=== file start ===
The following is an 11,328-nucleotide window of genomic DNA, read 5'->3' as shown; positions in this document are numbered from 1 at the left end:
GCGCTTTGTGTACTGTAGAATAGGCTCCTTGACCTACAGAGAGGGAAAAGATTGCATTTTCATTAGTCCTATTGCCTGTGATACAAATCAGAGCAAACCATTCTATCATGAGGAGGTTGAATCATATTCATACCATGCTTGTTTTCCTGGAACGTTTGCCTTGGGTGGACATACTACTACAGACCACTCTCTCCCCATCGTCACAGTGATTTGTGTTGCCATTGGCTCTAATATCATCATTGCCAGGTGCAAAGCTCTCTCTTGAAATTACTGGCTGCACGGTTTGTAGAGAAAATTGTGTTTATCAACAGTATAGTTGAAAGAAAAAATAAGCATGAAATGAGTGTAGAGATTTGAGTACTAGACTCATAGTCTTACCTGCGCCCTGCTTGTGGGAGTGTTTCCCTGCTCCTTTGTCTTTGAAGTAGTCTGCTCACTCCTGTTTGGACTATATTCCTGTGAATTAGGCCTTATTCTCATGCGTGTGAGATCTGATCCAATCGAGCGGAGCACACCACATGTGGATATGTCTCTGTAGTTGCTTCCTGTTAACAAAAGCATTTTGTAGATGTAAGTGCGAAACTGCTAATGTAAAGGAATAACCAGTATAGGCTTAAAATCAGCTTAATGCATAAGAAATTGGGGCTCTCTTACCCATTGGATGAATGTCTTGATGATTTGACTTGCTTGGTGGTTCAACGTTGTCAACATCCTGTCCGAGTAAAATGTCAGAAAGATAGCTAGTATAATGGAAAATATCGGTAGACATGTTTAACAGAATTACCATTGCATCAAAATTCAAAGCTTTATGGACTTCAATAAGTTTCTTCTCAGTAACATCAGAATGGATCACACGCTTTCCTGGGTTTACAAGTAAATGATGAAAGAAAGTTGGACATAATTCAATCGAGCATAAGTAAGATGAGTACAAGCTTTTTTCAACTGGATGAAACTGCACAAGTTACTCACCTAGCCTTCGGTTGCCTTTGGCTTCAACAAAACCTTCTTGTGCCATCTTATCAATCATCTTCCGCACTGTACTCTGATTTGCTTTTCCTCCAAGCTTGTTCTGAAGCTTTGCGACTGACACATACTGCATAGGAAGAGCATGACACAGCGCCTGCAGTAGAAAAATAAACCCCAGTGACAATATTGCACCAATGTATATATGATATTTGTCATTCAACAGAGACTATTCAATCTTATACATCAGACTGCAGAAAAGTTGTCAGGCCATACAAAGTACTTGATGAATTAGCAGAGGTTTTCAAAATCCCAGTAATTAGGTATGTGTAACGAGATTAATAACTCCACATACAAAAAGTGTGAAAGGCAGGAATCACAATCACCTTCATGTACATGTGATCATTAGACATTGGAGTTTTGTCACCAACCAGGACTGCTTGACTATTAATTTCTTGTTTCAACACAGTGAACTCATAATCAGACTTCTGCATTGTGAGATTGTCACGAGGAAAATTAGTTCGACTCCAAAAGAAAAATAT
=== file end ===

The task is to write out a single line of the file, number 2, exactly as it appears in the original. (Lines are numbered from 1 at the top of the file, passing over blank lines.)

GCGCTTTGTGTACTGTAGAATAGGCTCCTTGACCTACAGAGAGGGAAAAGATTGCATTTTCATTAGTCCTATTGCCTGTGATACAAATCAGAGCAAACCATTCTATCATGAGGAGGTTGAATCATATTCATACCATGCTTGTTTTCCTGGAACGTTTGCCTTGGGTGGACATACTACTACAGACCACTCTCTCCCCATCGTCACAGTGATTTGTGTTGCCATTGGCTCTAATATCATCATTGCCAGGTGCAAAGCTCTCTCTTGAAATTACTGGCTGCACGGTTTGTAGAGAAAATTGTGTTTATCAACAGTATAGTTGAAAGAAAAAATAAGCATGAAATGAGTGTAGAGATTTGAGTACTAGACTCATAGTCTTACCTGCGCCCTGCTTGTGGGAGTGTTTCCCTGCTCCTTTGTCTTTGAAGTAGTCTGCTCACTCCTGTTTGGACTATATTCCTGTGAATTAGGCCTTATTCTCATGCGTGTGAGATCTGATCCAATCGAGCGGAGCACACCACATGTGGATATGTCTCTGTAGTTGCTTCCTGTTAACAAAAGCATTTTGTAGATGTAAGTGCGAAACTGCTAATGTAAAGGAATAACCAGTATAGGCTTAAAATCAGCTTAATGCATAAGAAATTGGGGCTCTCTTACCCATTGGATGAATGTCTTGATGATTTGACTTGCTTGGTGGTTCAACGTTGTCAACATCCTGTCCGAGTAAAATGTCAGAAAGATAGCTAGTATAATGGAAAATATCGGTAGACATGTTTAACAGAATTACCATTGCATCAAAATTCAAAGCTTTATGGACTTCAATAAGTTTCTTCTCAGTAACATCAGAATGGATCACACGCTTTCCTGGGTTTACAAGTAAATGATGAAAGAAAGTTGGACATAATTCAATCGAGCATAAGTAAGATGAGTACAAGCTTTTTTCAACTGGATGAAACTGCACAAGTTACTCACCTAGCCTTCGGTTGCCTTTGGCTTCAACAAAACCTTCTTGTGCCATCTTATCAATCATCTTCCGCACTGTACTCTGATTTGCTTTTCCTCCAAGCTTGTTCTGAAGCTTTGCGACTGACACATACTGCATAGGAAGAGCATGACACAGCGCCTGCAGTAGAAAAATAAACCCCAGTGACAATATTGCACCAATGTATATATGATATTTGTCATTCAACAGAGACTATTCAATCTTATACATCAGACTGCAGAAAAGTTGTCAGGCCATACAAAGTACTTGATGAATTAGCAGAGGTTTTCAAAATCCCAGTAATTAGGTATGTGTAACGAGATTAATAACTCCACATACAAAAAGTGTGAAAGGCAGGAATCACAATCACCTTCATGTACATGTGATCATTAGACATTGGAGTTTTGTCACCAACCAGGACTGCTTGACTATTAATTTCTTGTTTCAACACAGTGAACTCATAATCAGACTTCTGCATTGTGAGATTGTCACGAGGAAAATTAGTTCGACTCCAAAAGAAAAATAT